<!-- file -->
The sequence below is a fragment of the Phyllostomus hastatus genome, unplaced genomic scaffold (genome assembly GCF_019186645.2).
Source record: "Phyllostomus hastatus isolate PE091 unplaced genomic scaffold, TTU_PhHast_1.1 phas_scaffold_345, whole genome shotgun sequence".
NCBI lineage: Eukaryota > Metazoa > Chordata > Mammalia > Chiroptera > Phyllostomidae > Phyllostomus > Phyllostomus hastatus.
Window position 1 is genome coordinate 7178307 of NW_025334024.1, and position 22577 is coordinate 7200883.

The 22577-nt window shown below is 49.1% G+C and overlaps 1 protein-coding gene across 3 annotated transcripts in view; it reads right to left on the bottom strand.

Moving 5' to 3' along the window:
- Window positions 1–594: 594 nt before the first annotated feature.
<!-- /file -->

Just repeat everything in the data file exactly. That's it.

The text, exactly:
The sequence below is a fragment of the Phyllostomus hastatus genome, unplaced genomic scaffold (genome assembly GCF_019186645.2).
Source record: "Phyllostomus hastatus isolate PE091 unplaced genomic scaffold, TTU_PhHast_1.1 phas_scaffold_345, whole genome shotgun sequence".
NCBI lineage: Eukaryota > Metazoa > Chordata > Mammalia > Chiroptera > Phyllostomidae > Phyllostomus > Phyllostomus hastatus.
Window position 1 is genome coordinate 7178307 of NW_025334024.1, and position 22577 is coordinate 7200883.

The 22577-nt window shown below is 49.1% G+C and overlaps 1 protein-coding gene across 3 annotated transcripts in view; it reads right to left on the bottom strand.

Moving 5' to 3' along the window:
- Window positions 1–594: 594 nt before the first annotated feature.